I don’t want to wear everyone out with links to ISI posts, but I really liked this piece by a political science instructor who says our students don’t know the liberal arts well enough. Even the great students tend to be accomplished “hoop jumpers” instead of reflective people. The author shares some good ideas on how to handle in-class writing assignments, including summaries of assigned primary-source readings.
We might be able to implement some of these things in Western Cultural Heritage sections at Faulkner, and you may be able to use them if you end up teaching somewhere.
None of you MLA students has allowed yourself to be derailed by the “But what can you do with a liberal arts degree?” question. For this you are to be commended. To reinforce your conviction, here is a piece by someone who majored in art history dealing with the same issue. Enjoy!
Apologies for cross-posting, but I thought this post from my blog was very relevant to the MLA students.
No, I’m not talking about Western Cultural Heritage class. I’m referring to the title of a recent blog post over on the ISI site. The anonymous author describes a core curriculum class he teaches in which the underclassmen are more responsive and engaged with the primary source material than the upperclassmen are. He suspects that as students get entrenched in a discipline, they put on blinders and are unable to break out of the received wisdom in that field or think independently.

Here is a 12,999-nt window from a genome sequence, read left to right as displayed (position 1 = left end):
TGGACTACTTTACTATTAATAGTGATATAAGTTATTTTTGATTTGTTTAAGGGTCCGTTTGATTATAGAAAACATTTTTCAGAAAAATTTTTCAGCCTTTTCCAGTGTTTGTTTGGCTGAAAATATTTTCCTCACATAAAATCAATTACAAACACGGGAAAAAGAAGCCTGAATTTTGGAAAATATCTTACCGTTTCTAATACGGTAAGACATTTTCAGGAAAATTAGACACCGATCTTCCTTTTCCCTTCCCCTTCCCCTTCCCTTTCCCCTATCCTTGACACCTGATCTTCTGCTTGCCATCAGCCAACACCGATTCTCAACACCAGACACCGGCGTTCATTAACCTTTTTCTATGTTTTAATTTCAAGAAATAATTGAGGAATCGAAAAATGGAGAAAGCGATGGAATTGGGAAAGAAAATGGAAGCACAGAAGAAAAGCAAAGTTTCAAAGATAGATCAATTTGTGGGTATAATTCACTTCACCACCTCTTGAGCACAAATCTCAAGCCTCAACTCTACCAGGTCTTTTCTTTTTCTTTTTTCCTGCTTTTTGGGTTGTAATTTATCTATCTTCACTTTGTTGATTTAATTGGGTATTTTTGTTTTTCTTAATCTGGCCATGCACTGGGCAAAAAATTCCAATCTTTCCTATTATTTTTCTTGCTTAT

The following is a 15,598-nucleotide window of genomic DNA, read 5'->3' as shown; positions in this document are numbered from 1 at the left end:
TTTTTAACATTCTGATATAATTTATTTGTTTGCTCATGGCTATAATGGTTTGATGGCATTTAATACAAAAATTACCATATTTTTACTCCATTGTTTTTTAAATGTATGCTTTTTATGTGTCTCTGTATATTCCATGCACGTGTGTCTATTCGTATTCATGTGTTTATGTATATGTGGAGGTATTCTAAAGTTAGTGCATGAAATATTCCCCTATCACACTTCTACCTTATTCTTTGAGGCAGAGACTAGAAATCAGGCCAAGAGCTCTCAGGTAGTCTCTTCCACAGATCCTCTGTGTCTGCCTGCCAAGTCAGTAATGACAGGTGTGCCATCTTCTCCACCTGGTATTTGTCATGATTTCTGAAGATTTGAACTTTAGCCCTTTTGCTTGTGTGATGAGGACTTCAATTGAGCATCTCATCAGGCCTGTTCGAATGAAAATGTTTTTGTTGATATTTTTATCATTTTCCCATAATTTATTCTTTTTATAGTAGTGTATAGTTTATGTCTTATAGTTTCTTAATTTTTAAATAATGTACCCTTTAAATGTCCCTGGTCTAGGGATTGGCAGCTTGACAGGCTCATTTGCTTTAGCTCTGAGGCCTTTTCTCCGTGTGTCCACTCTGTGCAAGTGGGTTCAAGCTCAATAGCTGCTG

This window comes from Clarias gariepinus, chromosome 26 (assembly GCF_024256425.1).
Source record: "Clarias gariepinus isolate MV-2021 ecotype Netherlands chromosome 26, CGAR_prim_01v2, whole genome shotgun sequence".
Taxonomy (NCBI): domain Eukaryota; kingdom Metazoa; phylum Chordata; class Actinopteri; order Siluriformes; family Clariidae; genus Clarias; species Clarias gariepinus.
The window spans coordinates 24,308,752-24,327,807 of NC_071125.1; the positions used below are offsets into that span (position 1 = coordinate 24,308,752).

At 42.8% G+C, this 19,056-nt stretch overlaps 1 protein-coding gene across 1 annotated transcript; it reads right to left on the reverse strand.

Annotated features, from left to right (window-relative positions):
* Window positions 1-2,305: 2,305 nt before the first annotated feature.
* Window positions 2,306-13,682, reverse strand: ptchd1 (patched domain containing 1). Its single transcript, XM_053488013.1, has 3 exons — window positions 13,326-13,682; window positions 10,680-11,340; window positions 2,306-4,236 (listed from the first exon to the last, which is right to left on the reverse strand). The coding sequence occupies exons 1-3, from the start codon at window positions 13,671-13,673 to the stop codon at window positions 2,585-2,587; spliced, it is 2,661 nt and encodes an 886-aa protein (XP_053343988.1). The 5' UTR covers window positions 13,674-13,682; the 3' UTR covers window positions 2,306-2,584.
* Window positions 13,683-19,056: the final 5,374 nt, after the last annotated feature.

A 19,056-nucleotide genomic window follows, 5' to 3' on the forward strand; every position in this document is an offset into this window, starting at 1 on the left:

Have you witnessed this phenomenon at any point in your academic careers? Or is this guy just blowing smoke about “historicism”?
The issue of the costs of education is especially hot in the run up to midterm elections. But just exactly how much is enough to pay for “a good education”? I’m afraid the answer, especially when talking about money that comes from tax revenues, is virtually always “more.”
A 2008 estimate of the ’07-’08 school year by the Cato Institute pegged Washington, D.C.’s cost per student at over $24,000 per year. In contrast, the same piece estimates that average annual per pupil spending (including non-tuition sources of revenue like donations) at D.C. area private schools to be just over $14,000. (This video is a little more recent and explains a bit more clearly the hiding of true spending per student in public schools.) Were public schools successful in educating young minds, few people would question the amount of money being thrown into schools districts.
However, rather than pontificate on the shortcomings of the public education system, I want to point out a program that seems to be working in an area where success has often been nothing but a dream. In the Woodlawn area of Birmingham there is a school making a difference, Cornerstone School. “Ninety-eight percent of the 230 students who attend the private school in Woodlawn live in the Birmingham school district. Ninety-three percent live in poverty. Seventy percent are from single-parent homes.” Yet, in spite of these challenges, standardized test scores in math alone are almost double the scores from Birmingham city schools and exceed the state average by almost 10%.